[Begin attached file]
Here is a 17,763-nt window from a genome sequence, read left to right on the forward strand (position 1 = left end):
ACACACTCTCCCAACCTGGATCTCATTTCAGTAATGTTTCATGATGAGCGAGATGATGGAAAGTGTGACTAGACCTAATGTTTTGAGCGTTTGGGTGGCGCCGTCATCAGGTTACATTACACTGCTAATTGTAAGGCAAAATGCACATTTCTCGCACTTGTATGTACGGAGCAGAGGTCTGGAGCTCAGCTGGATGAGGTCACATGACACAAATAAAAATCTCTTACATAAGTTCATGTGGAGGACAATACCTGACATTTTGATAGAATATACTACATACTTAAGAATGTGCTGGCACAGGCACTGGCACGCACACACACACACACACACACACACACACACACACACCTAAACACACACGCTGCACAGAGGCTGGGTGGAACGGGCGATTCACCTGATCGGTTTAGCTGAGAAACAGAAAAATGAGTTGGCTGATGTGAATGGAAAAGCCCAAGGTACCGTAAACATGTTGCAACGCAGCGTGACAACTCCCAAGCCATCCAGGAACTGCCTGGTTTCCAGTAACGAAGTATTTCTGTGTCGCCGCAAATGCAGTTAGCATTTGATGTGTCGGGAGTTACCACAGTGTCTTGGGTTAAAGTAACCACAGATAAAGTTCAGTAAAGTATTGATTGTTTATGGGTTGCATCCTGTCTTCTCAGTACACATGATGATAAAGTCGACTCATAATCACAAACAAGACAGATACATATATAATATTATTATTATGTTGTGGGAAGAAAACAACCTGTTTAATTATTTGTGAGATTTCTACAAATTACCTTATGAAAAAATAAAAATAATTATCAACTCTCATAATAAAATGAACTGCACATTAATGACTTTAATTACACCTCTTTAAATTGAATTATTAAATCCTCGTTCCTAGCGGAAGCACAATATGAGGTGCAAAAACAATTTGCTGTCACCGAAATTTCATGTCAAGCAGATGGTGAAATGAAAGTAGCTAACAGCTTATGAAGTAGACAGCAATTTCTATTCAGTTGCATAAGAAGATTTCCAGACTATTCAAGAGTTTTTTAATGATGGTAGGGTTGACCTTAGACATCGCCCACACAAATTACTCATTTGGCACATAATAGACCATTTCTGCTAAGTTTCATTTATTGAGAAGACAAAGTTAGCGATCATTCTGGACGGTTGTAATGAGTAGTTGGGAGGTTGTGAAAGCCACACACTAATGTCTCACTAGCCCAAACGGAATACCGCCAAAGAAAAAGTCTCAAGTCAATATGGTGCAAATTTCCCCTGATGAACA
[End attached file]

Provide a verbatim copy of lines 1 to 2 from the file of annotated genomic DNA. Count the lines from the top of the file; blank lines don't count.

Here is a 17,763-nt window from a genome sequence, read left to right on the forward strand (position 1 = left end):
ACACACTCTCCCAACCTGGATCTCATTTCAGTAATGTTTCATGATGAGCGAGATGATGGAAAGTGTGACTAGACCTAATGTTTTGAGCGTTTGGGTGGCGCCGTCATCAGGTTACATTACACTGCTAATTGTAAGGCAAAATGCACATTTCTCGCACTTGTATGTACGGAGCAGAGGTCTGGAGCTCAGCTGGATGAGGTCACATGACACAAATAAAAATCTCTTACATAAGTTCATGTGGAGGACAATACCTGACATTTTGATAGAATATACTACATACTTAAGAATGTGCTGGCACAGGCACTGGCACGCACACACACACACACACACACACACACACACACACACCTAAACACACACGCTGCACAGAGGCTGGGTGGAACGGGCGATTCACCTGATCGGTTTAGCTGAGAAACAGAAAAATGAGTTGGCTGATGTGAATGGAAAAGCCCAAGGTACCGTAAACATGTTGCAACGCAGCGTGACAACTCCCAAGCCATCCAGGAACTGCCTGGTTTCCAGTAACGAAGTATTTCTGTGTCGCCGCAAATGCAGTTAGCATTTGATGTGTCGGGAGTTACCACAGTGTCTTGGGTTAAAGTAACCACAGATAAAGTTCAGTAAAGTATTGATTGTTTATGGGTTGCATCCTGTCTTCTCAGTACACATGATGATAAAGTCGACTCATAATCACAAACAAGACAGATACATATATAATATTATTATTATGTTGTGGGAAGAAAACAACCTGTTTAATTATTTGTGAGATTTCTACAAATTACCTTATGAAAAAATAAAAATAATTATCAACTCTCATAATAAAATGAACTGCACATTAATGACTTTAATTACACCTCTTTAAATTGAATTATTAAATCCTCGTTCCTAGCGGAAGCACAATATGAGGTGCAAAAACAATTTGCTGTCACCGAAATTTCATGTCAAGCAGATGGTGAAATGAAAGTAGCTAACAGCTTATGAAGTAGACAGCAATTTCTATTCAGTTGCATAAGAAGATTTCCAGACTATTCAAGAGTTTTTTAATGATGGTAGGGTTGACCTTAGACATCGCCCACACAAATTACTCATTTGGCACATAATAGACCATTTCTGCTAAGTTTCATTTATTGAGAAGACAAAGTTAGCGATCATTCTGGACGGTTGTAATGAGTAGTTGGGAGGTTGTGAAAGCCACACACTAATGTCTCACTAGCCCAAACGGAATACCGCCAAAGAAAAAGTCTCAAGTCAATATGGTGCAAATTTCCCCTGATGAACA